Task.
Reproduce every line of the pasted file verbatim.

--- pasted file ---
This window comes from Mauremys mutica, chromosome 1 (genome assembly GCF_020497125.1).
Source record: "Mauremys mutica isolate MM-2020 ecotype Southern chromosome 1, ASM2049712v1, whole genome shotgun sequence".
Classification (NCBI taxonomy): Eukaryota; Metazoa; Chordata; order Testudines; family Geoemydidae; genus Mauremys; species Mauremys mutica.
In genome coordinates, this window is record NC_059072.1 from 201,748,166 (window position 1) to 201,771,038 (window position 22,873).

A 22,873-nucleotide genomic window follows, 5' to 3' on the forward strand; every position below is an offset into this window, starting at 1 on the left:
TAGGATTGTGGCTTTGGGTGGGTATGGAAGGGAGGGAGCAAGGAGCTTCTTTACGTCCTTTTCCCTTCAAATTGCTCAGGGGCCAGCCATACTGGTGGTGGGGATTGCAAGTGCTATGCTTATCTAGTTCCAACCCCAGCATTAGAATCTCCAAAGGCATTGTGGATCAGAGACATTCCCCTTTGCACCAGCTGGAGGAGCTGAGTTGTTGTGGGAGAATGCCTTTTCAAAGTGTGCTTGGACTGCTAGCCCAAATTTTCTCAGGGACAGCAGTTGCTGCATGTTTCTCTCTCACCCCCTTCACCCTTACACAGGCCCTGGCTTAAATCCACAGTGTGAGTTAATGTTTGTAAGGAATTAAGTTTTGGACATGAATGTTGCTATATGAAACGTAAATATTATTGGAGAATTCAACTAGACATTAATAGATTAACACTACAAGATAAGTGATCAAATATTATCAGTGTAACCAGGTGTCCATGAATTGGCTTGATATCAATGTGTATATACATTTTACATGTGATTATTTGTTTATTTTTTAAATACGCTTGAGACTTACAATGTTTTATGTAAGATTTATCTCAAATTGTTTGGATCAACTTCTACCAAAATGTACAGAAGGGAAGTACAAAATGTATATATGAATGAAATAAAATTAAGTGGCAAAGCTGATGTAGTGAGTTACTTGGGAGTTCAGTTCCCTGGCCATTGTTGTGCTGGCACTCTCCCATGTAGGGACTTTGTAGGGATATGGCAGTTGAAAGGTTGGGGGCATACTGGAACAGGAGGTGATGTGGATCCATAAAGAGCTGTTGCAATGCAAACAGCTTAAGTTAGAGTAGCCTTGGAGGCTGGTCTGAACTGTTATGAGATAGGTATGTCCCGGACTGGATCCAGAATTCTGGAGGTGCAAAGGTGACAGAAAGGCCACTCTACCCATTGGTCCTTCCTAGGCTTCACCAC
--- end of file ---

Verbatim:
This window comes from Mauremys mutica, chromosome 1 (genome assembly GCF_020497125.1).
Source record: "Mauremys mutica isolate MM-2020 ecotype Southern chromosome 1, ASM2049712v1, whole genome shotgun sequence".
Classification (NCBI taxonomy): Eukaryota; Metazoa; Chordata; order Testudines; family Geoemydidae; genus Mauremys; species Mauremys mutica.
In genome coordinates, this window is record NC_059072.1 from 201,748,166 (window position 1) to 201,771,038 (window position 22,873).

A 22,873-nucleotide genomic window follows, 5' to 3' on the forward strand; every position below is an offset into this window, starting at 1 on the left:
TAGGATTGTGGCTTTGGGTGGGTATGGAAGGGAGGGAGCAAGGAGCTTCTTTACGTCCTTTTCCCTTCAAATTGCTCAGGGGCCAGCCATACTGGTGGTGGGGATTGCAAGTGCTATGCTTATCTAGTTCCAACCCCAGCATTAGAATCTCCAAAGGCATTGTGGATCAGAGACATTCCCCTTTGCACCAGCTGGAGGAGCTGAGTTGTTGTGGGAGAATGCCTTTTCAAAGTGTGCTTGGACTGCTAGCCCAAATTTTCTCAGGGACAGCAGTTGCTGCATGTTTCTCTCTCACCCCCTTCACCCTTACACAGGCCCTGGCTTAAATCCACAGTGTGAGTTAATGTTTGTAAGGAATTAAGTTTTGGACATGAATGTTGCTATATGAAACGTAAATATTATTGGAGAATTCAACTAGACATTAATAGATTAACACTACAAGATAAGTGATCAAATATTATCAGTGTAACCAGGTGTCCATGAATTGGCTTGATATCAATGTGTATATACATTTTACATGTGATTATTTGTTTATTTTTTAAATACGCTTGAGACTTACAATGTTTTATGTAAGATTTATCTCAAATTGTTTGGATCAACTTCTACCAAAATGTACAGAAGGGAAGTACAAAATGTATATATGAATGAAATAAAATTAAGTGGCAAAGCTGATGTAGTGAGTTACTTGGGAGTTCAGTTCCCTGGCCATTGTTGTGCTGGCACTCTCCCATGTAGGGACTTTGTAGGGATATGGCAGTTGAAAGGTTGGGGGCATACTGGAACAGGAGGTGATGTGGATCCATAAAGAGCTGTTGCAATGCAAACAGCTTAAGTTAGAGTAGCCTTGGAGGCTGGTCTGAACTGTTATGAGATAGGTATGTCCCGGACTGGATCCAGAATTCTGGAGGTGCAAAGGTGACAGAAAGGCCACTCTACCCATTGGTCCTTCCTAGGCTTCACCAC